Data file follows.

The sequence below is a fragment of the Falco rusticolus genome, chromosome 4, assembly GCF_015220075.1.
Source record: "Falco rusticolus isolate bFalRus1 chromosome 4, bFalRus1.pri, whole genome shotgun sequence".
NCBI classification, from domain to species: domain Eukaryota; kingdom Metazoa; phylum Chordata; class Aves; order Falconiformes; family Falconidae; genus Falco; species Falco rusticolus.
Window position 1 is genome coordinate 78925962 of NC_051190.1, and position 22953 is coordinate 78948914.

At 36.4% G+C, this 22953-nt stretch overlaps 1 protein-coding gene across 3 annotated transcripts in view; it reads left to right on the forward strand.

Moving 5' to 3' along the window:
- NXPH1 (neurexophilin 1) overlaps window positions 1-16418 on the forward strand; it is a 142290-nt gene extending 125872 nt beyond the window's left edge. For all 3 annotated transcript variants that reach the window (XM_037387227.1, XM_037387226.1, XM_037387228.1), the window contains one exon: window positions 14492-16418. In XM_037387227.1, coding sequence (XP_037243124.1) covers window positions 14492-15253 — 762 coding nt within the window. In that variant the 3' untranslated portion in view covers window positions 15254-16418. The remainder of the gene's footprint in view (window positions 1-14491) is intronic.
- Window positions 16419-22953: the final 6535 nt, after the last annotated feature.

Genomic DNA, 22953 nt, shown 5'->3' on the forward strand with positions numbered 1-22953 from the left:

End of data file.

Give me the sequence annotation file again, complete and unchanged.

The sequence below is a fragment of the Falco rusticolus genome, chromosome 4, assembly GCF_015220075.1.
Source record: "Falco rusticolus isolate bFalRus1 chromosome 4, bFalRus1.pri, whole genome shotgun sequence".
NCBI classification, from domain to species: domain Eukaryota; kingdom Metazoa; phylum Chordata; class Aves; order Falconiformes; family Falconidae; genus Falco; species Falco rusticolus.
Window position 1 is genome coordinate 78925962 of NC_051190.1, and position 22953 is coordinate 78948914.

At 36.4% G+C, this 22953-nt stretch overlaps 1 protein-coding gene across 3 annotated transcripts in view; it reads left to right on the forward strand.

Moving 5' to 3' along the window:
- NXPH1 (neurexophilin 1) overlaps window positions 1-16418 on the forward strand; it is a 142290-nt gene extending 125872 nt beyond the window's left edge. For all 3 annotated transcript variants that reach the window (XM_037387227.1, XM_037387226.1, XM_037387228.1), the window contains one exon: window positions 14492-16418. In XM_037387227.1, coding sequence (XP_037243124.1) covers window positions 14492-15253 — 762 coding nt within the window. In that variant the 3' untranslated portion in view covers window positions 15254-16418. The remainder of the gene's footprint in view (window positions 1-14491) is intronic.
- Window positions 16419-22953: the final 6535 nt, after the last annotated feature.

Genomic DNA, 22953 nt, shown 5'->3' on the forward strand with positions numbered 1-22953 from the left: